Museums

1980s Counterculture, and Its Legacy, in Zines

by Claire Voon on August 27, 2014

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Installation view, “Zines+ and the World of ABC No Rio” on view at The Center for Book Arts (all photos courtesy The Center for Book Arts)

Self-published, cheaply-made, and disseminated after running through copy machines, zines — short for “fanzine” — have existed as simple and cost-effective creative soapboxes. Zines+ and the World of ABC No Rio, a current exhibition at the Center for Book Arts, presents publications from the archives of ABC No Rio, the art and activism collective founded on the Lower East Side in 1980. With content covering political essays, personal narratives, comics, standalone illustrations, and more, the zines on view reflect the diverse use of the medium from a variety of communities and include decades-old to recent publications, speaking to the unwavering presence of the DIY-aesthetic.

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Installation view, “Zines+ and the World of ABC No Rio” on view at The Center for Book Arts

The exhibition seems small, occupying just the one, central room of the Center for Book Arts, but the material is extensive, spanning years of history. Introducing the show is Mike Estabrook’s wall-length Accretion Scroll (2009–2010), which underscores the artistry of zines beyond their function as idea-spreaders. As its title implies, the work isn’t a zine but rather an intricate India ink drawing on paper of a continuous, oddball tangle of people, monsters, and animals from the pools of Estabrook’s imagination; free-flowing with sexual and violent imagery, the illustration captures the without-bounds spirit of the surrounding zines, themselves exploding with resolute, equally uncensored voices.

Two glass cases in the center of the room show mostly the covers of zines, with some lying open. The collection offers revealing glances into different social and political spheres: mixing humor with anarchic tones, the cover of “Daybreak News #5″ shows a mutant creature with wings fleeing an area surrounded by a barbed wire fence, captioned, “Batboy Escapes Camp X-Ray … And Takes Revenge!” A black-and-white comic brings up issues of gentrification and direct action, vividly chronicling the 1980 Real Estate Show and its aftermath. At the end, there is a call for donations so ABC No Rio could maintain its status as a community center for the arts.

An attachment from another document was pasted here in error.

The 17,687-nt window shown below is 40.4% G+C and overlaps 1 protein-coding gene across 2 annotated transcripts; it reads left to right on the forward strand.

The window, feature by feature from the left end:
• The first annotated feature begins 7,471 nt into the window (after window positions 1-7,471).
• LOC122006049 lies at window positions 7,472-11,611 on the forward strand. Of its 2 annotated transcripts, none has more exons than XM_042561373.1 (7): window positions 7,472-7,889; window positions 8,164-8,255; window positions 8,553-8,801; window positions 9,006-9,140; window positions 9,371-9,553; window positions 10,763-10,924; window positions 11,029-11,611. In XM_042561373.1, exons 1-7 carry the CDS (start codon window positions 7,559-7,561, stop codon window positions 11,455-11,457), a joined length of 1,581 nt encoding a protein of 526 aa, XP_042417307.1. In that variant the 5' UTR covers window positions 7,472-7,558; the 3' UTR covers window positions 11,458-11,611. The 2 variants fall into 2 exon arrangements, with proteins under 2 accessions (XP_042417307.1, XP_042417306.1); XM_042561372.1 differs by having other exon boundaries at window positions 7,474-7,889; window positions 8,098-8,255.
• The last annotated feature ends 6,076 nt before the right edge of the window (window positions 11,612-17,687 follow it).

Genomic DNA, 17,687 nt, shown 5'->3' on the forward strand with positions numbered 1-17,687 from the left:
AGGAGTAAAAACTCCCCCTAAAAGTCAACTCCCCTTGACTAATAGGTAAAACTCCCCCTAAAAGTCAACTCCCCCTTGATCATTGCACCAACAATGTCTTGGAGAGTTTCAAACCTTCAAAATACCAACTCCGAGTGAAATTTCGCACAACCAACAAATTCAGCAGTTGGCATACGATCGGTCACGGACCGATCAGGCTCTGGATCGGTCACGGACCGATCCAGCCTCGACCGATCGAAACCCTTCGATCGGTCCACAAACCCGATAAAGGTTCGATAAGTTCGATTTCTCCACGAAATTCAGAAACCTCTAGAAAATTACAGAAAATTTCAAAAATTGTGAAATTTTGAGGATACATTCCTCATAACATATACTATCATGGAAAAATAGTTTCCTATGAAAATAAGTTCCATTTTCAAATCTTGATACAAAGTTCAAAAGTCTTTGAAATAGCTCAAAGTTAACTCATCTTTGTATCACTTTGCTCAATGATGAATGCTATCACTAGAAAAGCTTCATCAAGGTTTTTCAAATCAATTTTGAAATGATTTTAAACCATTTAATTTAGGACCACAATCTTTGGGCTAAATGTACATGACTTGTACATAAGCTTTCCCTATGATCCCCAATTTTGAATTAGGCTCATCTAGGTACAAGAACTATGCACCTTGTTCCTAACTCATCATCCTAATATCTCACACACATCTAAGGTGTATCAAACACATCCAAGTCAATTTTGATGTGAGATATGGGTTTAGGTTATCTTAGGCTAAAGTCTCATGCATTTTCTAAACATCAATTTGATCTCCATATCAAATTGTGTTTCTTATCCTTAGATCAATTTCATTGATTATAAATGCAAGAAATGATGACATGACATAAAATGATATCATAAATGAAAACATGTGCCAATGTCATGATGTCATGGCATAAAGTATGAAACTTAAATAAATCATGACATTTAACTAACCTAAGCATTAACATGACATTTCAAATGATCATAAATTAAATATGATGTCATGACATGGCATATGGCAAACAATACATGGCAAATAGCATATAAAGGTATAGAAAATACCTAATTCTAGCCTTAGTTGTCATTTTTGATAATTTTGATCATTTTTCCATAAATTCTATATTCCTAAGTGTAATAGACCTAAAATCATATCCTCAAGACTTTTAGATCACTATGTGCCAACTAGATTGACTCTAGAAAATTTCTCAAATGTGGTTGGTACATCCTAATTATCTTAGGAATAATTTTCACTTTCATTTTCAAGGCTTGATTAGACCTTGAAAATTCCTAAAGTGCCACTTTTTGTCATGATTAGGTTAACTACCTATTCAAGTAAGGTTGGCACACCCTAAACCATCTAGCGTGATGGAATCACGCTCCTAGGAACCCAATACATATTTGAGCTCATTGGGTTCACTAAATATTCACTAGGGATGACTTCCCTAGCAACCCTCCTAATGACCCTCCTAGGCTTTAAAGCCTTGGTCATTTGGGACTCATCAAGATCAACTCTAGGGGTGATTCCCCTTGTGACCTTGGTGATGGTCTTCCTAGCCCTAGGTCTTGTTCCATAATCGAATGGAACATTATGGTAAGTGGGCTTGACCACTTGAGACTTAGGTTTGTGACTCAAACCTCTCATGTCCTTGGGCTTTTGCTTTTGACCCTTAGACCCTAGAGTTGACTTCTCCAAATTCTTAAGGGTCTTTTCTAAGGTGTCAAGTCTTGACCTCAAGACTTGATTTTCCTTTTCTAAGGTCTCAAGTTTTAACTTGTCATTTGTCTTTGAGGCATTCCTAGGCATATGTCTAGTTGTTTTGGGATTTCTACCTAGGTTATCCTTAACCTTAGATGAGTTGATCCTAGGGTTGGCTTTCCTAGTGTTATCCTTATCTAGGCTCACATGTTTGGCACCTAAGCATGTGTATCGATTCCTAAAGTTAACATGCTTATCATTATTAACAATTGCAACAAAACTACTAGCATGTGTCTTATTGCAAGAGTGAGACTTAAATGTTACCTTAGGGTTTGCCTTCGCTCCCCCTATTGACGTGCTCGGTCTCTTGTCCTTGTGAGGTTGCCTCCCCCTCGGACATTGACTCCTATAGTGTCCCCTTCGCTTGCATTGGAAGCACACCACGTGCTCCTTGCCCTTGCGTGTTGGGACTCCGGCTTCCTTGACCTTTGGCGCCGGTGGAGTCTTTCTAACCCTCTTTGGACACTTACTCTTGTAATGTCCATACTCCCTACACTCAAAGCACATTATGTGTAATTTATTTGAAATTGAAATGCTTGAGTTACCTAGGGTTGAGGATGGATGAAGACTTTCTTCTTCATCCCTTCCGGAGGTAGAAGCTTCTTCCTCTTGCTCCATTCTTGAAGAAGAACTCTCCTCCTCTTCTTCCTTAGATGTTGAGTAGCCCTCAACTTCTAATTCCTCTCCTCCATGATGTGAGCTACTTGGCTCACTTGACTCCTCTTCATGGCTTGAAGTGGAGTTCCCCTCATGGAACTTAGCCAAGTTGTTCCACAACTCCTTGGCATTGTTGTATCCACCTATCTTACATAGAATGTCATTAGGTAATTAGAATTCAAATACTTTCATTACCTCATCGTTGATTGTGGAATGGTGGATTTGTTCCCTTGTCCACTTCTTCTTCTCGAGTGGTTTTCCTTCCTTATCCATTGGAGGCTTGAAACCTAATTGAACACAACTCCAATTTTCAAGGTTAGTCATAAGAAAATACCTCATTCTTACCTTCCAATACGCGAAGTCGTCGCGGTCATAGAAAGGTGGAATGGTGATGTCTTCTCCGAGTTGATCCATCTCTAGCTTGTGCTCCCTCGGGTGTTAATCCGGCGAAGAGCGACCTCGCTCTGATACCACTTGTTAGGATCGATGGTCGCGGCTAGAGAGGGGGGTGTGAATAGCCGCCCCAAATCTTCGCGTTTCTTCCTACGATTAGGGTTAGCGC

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Installation view, “Zines+ and the World of ABC No Rio” on view at The Center for Book Arts

One of the most riveting documents on view is queer punk zine “J.D.s.” (which stood for Juvenile Delinquents), flipped open to pages collaged with letters from readers — an intimate snapshot of the gay community in the ’80s. One man recounts feeling anger and fear at a Black Flag show after Henry Rollins attacked homosexuals; another writes a raw recollection of a chance sexual encounter on the streets of San Diego in broad daylight, ending with a call to “Fuck in the streets and be happy.”

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Installation view, “Zines+ and the World of ABC No Rio” on view at The Center for Book Arts

Others are less politically charged, aimed to bring together individuals from specific communities who need something like a zine to spark some initial connection. “Tenacious,” for example, publishes art and writing from women in prison, revealing broken voices or sharing personal stories from mothers separated from their children. Then there’s “The Future Generation” and “Fertile Ground,” zines written by parents for parents on parenting. Some of those encased zines seem so intriguing that a preview of their contents fails to satisfy. My only true quibble, though, concerns the accompanying exhibition labels, which are minimal and list only titles; although some zines have information on their covers, it would have been helpful and insightful if the labels also stated any known print dates, volume numbers, and print sites.

The exhibition does allow for further investigation of some zines, however; along the back wall of the room a shelf invites viewers to peruse a sample of zines with care. There’s also a bean bag chair available, meaning one could easily spend hours reading feminist writings (as in “Grrlz on the Road”), flipping through pages of bewitching illustrations, or revisiting the history of ABC No Rio through individual accounts of Matthew Courtney’s anything-goes “Wide-Open Cabaret,” for example.

Accompanying the exhibition are also 10 portraits of members of the ABC No Rio collective, illustrated by Fly as part of her PEOPS series. The portraits are surrounded by diaristic narratives by each individual, with some recounting growing up in squats or struggling with drug usage before discovering ABC No Rio as an outlet for creativity. A moving supplement to the zines, their accounts give faces to the communities of voices shouting from those oft-thumbed pages.

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Installation view, “Zines+ and the World of ABC No Rio” on view at The Center for Book Arts

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Installation view, “Zines+ and the World of ABC No Rio” on view at The Center for Book Arts

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Installation view, “Zines+ and the World of ABC No Rio” on view at The Center for Book Arts

Zines+ and the World of ABC No Rio continues at The Center for Book Arts (28 West 27th Street, West Side, Manhattan) through September 27.

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